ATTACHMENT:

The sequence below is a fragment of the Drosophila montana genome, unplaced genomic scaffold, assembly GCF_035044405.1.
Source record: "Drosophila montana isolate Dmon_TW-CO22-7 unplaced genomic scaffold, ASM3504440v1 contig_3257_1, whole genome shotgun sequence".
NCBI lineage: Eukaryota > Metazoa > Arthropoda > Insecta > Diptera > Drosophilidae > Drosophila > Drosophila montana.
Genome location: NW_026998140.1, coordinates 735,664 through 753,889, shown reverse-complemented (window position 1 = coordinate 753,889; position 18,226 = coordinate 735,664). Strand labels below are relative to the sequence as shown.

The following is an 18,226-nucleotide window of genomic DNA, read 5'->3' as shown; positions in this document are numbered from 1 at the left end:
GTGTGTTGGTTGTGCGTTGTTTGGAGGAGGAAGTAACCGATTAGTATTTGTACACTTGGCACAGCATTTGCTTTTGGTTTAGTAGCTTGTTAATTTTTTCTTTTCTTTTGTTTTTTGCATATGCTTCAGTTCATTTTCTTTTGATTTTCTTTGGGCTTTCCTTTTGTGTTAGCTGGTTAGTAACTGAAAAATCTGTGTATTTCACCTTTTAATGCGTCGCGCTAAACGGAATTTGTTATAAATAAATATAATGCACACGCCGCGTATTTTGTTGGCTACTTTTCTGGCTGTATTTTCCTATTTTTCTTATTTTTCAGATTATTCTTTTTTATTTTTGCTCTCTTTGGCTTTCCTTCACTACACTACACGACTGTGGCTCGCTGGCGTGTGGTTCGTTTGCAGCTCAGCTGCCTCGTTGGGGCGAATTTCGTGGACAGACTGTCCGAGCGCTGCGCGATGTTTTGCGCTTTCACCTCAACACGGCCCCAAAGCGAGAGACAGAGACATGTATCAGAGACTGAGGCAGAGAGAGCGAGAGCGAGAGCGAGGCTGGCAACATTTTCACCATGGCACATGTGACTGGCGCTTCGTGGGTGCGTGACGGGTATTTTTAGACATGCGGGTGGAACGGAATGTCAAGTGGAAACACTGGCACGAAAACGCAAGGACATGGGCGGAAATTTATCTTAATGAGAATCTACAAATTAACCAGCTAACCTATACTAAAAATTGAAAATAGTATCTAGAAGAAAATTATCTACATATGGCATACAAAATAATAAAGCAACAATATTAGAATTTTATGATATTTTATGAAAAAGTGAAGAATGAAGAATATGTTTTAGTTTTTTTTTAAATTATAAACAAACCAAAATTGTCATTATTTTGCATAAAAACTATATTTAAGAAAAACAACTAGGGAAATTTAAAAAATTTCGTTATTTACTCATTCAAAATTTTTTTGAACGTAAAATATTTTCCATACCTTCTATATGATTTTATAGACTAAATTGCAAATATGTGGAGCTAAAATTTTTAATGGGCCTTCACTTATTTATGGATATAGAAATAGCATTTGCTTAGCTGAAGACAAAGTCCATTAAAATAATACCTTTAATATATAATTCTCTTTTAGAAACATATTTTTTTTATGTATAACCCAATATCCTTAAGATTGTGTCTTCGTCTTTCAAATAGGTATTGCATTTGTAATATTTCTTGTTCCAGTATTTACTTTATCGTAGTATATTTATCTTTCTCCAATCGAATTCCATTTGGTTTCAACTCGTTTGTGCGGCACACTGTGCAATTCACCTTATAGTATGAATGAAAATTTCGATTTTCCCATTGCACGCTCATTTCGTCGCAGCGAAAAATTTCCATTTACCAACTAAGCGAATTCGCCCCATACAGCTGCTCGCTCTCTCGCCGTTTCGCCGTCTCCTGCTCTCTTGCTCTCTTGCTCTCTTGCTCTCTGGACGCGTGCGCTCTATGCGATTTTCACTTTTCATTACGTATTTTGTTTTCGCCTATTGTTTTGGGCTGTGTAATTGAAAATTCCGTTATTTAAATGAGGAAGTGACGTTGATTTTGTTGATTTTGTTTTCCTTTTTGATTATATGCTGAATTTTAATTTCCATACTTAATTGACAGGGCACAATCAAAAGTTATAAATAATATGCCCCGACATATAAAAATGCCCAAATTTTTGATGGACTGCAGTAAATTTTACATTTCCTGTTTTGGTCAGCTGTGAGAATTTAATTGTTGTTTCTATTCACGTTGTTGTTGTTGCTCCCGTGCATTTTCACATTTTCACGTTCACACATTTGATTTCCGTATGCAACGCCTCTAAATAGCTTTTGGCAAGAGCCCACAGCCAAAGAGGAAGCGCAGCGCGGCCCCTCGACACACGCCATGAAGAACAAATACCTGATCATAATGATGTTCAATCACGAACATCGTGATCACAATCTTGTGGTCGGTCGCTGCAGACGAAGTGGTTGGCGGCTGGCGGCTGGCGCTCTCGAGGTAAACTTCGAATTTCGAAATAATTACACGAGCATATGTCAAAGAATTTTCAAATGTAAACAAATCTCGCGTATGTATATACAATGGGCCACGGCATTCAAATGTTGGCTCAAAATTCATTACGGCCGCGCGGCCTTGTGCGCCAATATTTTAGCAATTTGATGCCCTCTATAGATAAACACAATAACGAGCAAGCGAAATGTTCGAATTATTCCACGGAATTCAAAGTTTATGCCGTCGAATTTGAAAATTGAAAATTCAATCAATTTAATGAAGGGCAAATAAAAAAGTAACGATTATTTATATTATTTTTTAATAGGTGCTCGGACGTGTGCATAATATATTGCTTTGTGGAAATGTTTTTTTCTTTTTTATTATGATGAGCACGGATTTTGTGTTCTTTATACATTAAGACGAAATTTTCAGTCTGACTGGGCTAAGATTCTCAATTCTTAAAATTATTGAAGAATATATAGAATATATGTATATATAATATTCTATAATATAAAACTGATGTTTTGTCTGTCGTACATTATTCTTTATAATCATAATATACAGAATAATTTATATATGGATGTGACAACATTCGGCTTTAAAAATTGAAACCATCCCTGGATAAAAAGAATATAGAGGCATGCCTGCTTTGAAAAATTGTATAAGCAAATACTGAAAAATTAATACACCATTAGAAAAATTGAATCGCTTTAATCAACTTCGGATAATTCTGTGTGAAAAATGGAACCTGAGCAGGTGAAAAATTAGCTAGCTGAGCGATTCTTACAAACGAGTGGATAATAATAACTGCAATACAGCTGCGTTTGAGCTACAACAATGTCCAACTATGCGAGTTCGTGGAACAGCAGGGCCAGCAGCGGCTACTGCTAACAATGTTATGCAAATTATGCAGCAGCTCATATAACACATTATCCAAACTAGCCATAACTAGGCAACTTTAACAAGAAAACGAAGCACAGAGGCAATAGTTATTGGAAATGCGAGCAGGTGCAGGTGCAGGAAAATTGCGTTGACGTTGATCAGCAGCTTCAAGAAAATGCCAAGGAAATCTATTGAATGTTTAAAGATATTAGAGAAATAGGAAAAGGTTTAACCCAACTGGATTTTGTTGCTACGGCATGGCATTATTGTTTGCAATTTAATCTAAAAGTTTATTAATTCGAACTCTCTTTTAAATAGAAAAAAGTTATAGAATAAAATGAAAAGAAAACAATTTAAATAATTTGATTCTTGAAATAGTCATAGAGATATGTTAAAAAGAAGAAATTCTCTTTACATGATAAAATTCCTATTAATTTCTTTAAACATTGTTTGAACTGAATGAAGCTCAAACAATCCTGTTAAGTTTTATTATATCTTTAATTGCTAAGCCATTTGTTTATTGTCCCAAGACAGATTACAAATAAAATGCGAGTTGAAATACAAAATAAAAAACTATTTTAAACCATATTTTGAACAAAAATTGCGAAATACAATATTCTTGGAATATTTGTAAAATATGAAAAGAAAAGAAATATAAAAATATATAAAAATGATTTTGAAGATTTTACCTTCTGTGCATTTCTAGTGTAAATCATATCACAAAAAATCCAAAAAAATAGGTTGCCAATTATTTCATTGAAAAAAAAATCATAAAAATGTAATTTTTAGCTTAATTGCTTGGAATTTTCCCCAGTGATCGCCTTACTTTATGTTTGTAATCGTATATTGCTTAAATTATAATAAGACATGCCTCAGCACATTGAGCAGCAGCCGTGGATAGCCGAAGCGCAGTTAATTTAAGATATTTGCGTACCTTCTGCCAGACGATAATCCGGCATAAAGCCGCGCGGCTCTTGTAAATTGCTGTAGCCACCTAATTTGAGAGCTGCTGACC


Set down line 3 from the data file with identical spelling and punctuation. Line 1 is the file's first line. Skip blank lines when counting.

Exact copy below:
NCBI lineage: Eukaryota > Metazoa > Arthropoda > Insecta > Diptera > Drosophilidae > Drosophila > Drosophila montana.